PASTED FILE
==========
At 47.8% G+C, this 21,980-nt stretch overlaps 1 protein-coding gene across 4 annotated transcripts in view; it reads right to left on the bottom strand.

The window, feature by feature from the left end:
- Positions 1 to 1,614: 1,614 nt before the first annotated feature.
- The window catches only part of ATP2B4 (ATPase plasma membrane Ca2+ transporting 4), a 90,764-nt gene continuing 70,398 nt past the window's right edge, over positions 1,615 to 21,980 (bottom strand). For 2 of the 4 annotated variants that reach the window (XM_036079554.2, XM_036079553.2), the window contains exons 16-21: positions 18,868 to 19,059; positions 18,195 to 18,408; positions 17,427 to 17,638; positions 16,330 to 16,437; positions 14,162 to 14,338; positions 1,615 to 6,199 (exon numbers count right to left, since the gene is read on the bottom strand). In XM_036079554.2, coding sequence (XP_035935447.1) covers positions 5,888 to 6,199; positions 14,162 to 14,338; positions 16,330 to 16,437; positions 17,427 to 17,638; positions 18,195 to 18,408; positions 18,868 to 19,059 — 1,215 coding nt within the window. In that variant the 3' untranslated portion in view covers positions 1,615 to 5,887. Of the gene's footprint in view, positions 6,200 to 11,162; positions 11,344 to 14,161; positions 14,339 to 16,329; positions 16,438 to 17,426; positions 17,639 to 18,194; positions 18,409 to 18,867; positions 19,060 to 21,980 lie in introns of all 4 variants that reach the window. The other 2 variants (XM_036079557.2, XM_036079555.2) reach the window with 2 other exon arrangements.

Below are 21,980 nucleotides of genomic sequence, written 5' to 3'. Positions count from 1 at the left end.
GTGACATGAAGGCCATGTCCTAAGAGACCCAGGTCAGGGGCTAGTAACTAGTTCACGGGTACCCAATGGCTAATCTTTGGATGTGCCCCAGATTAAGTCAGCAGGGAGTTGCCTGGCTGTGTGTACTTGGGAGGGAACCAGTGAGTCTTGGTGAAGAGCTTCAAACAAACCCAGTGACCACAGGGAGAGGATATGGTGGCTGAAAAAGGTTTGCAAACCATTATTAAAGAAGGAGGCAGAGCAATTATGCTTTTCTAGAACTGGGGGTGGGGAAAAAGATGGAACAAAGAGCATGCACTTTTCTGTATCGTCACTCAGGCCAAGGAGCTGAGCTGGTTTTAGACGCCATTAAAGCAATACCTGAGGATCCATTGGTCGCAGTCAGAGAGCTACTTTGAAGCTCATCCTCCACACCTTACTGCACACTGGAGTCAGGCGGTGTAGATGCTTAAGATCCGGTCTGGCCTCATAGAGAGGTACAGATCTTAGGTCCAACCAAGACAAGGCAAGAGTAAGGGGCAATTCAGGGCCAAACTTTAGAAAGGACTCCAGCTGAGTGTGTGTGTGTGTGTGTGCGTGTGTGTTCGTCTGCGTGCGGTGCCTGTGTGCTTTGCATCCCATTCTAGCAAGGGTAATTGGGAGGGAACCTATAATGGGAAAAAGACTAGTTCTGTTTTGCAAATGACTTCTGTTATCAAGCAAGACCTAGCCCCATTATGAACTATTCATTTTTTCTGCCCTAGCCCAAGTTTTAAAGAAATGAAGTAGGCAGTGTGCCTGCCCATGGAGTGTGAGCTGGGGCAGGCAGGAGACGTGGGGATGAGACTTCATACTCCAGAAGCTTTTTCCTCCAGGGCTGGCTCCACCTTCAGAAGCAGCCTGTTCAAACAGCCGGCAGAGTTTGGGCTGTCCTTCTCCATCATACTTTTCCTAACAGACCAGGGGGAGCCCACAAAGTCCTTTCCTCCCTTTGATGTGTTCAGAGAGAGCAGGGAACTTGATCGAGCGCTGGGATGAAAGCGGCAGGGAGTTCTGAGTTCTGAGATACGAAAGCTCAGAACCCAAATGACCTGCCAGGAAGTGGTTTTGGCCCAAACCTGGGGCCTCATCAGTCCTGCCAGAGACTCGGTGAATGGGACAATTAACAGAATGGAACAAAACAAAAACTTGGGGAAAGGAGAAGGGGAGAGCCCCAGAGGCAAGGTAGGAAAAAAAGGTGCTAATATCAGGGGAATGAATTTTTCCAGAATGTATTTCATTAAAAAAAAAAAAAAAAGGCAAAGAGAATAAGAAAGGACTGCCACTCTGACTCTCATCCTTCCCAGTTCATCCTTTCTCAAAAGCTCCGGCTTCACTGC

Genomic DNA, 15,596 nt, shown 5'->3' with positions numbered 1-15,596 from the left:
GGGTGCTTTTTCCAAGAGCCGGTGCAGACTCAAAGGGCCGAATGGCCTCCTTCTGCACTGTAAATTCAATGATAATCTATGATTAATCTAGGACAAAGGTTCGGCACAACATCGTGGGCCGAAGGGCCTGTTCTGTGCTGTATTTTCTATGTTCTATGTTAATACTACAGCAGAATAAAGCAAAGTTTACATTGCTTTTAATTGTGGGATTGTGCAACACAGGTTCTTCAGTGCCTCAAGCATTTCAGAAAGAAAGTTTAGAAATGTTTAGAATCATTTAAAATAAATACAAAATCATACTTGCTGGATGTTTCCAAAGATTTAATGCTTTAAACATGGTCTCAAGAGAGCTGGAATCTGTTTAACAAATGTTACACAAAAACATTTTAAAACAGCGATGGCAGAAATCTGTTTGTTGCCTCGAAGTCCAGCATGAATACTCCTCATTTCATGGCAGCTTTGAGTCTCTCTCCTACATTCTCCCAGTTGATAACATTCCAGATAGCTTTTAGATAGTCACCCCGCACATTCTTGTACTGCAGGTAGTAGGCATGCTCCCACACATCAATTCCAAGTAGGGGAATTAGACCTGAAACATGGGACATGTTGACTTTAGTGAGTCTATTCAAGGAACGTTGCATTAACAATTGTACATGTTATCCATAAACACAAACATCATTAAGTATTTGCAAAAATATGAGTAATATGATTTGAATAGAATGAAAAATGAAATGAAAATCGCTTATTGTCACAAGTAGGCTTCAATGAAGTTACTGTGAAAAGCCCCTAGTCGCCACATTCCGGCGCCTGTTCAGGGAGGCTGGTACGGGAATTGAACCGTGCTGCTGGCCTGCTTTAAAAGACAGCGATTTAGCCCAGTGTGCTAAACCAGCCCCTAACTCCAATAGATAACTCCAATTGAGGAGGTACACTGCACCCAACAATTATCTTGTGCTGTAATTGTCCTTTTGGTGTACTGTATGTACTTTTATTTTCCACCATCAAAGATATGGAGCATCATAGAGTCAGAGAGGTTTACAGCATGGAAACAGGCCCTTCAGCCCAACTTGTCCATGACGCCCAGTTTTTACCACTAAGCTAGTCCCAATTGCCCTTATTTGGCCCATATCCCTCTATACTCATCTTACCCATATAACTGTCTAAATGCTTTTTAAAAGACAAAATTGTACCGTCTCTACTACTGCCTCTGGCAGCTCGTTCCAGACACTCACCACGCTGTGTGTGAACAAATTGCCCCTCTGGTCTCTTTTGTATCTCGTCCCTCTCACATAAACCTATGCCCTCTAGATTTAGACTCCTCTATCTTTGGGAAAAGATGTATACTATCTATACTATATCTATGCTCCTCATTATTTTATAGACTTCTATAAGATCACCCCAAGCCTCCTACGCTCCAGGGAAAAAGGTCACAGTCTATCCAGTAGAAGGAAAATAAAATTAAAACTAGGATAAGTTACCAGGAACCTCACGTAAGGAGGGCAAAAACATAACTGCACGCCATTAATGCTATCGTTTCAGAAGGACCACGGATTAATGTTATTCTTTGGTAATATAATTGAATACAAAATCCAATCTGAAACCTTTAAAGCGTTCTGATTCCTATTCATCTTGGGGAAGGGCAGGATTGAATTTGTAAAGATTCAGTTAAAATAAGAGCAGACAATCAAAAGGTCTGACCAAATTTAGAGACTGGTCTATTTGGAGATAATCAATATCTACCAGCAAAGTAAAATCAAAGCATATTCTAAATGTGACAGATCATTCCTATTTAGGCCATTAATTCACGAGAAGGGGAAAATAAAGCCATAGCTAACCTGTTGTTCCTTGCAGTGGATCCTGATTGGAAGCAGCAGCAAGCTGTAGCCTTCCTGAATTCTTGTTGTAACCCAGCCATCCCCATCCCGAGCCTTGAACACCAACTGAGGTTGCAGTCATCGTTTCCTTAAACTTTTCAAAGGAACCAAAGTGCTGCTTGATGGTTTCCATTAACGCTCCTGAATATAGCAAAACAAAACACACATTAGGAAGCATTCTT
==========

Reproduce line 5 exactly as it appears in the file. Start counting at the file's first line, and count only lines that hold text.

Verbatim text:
Below are 21,980 nucleotides of genomic sequence, written 5' to 3'. Positions count from 1 at the left end.